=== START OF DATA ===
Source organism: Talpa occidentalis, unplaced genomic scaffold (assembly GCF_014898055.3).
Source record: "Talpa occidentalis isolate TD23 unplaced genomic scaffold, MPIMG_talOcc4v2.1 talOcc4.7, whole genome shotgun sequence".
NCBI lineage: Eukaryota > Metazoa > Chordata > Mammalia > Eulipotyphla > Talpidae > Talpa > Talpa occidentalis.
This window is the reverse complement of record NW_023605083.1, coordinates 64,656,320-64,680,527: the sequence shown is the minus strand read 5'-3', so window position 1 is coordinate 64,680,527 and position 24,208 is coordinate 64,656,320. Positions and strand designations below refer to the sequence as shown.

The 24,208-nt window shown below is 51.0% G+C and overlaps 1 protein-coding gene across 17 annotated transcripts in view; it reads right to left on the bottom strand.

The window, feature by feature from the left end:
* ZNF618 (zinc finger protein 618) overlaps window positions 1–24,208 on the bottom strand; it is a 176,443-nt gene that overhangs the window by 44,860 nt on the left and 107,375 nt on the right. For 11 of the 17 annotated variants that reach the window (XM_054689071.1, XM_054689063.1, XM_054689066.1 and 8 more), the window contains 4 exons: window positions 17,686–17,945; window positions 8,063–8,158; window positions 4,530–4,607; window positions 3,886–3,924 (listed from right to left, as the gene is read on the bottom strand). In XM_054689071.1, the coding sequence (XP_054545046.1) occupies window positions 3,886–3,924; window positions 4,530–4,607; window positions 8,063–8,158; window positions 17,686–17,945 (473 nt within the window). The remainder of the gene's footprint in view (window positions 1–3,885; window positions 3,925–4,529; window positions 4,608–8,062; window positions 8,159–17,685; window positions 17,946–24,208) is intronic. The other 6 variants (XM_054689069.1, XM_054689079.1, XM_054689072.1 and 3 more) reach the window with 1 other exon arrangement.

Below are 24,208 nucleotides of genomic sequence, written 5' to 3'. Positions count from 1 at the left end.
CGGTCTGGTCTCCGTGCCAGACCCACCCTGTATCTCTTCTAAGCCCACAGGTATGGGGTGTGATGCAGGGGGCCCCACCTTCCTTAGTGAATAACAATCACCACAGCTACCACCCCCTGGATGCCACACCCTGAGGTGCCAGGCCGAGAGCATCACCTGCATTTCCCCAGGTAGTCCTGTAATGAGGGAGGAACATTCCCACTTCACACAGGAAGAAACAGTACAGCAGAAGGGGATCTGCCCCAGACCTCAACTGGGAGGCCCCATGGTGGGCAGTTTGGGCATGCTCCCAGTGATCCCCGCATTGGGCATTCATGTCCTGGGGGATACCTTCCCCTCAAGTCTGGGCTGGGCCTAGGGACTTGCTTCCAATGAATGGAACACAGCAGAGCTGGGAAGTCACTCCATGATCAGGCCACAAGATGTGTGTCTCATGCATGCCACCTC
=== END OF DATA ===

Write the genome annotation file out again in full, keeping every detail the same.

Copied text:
Source organism: Talpa occidentalis, unplaced genomic scaffold (assembly GCF_014898055.3).
Source record: "Talpa occidentalis isolate TD23 unplaced genomic scaffold, MPIMG_talOcc4v2.1 talOcc4.7, whole genome shotgun sequence".
NCBI lineage: Eukaryota > Metazoa > Chordata > Mammalia > Eulipotyphla > Talpidae > Talpa > Talpa occidentalis.
This window is the reverse complement of record NW_023605083.1, coordinates 64,656,320-64,680,527: the sequence shown is the minus strand read 5'-3', so window position 1 is coordinate 64,680,527 and position 24,208 is coordinate 64,656,320. Positions and strand designations below refer to the sequence as shown.

The 24,208-nt window shown below is 51.0% G+C and overlaps 1 protein-coding gene across 17 annotated transcripts in view; it reads right to left on the bottom strand.

The window, feature by feature from the left end:
* ZNF618 (zinc finger protein 618) overlaps window positions 1–24,208 on the bottom strand; it is a 176,443-nt gene that overhangs the window by 44,860 nt on the left and 107,375 nt on the right. For 11 of the 17 annotated variants that reach the window (XM_054689071.1, XM_054689063.1, XM_054689066.1 and 8 more), the window contains 4 exons: window positions 17,686–17,945; window positions 8,063–8,158; window positions 4,530–4,607; window positions 3,886–3,924 (listed from right to left, as the gene is read on the bottom strand). In XM_054689071.1, the coding sequence (XP_054545046.1) occupies window positions 3,886–3,924; window positions 4,530–4,607; window positions 8,063–8,158; window positions 17,686–17,945 (473 nt within the window). The remainder of the gene's footprint in view (window positions 1–3,885; window positions 3,925–4,529; window positions 4,608–8,062; window positions 8,159–17,685; window positions 17,946–24,208) is intronic. The other 6 variants (XM_054689069.1, XM_054689079.1, XM_054689072.1 and 3 more) reach the window with 1 other exon arrangement.

Below are 24,208 nucleotides of genomic sequence, written 5' to 3'. Positions count from 1 at the left end.
CGGTCTGGTCTCCGTGCCAGACCCACCCTGTATCTCTTCTAAGCCCACAGGTATGGGGTGTGATGCAGGGGGCCCCACCTTCCTTAGTGAATAACAATCACCACAGCTACCACCCCCTGGATGCCACACCCTGAGGTGCCAGGCCGAGAGCATCACCTGCATTTCCCCAGGTAGTCCTGTAATGAGGGAGGAACATTCCCACTTCACACAGGAAGAAACAGTACAGCAGAAGGGGATCTGCCCCAGACCTCAACTGGGAGGCCCCATGGTGGGCAGTTTGGGCATGCTCCCAGTGATCCCCGCATTGGGCATTCATGTCCTGGGGGATACCTTCCCCTCAAGTCTGGGCTGGGCCTAGGGACTTGCTTCCAATGAATGGAACACAGCAGAGCTGGGAAGTCACTCCATGATCAGGCCACAAGATGTGTGTCTCATGCATGCCACCTC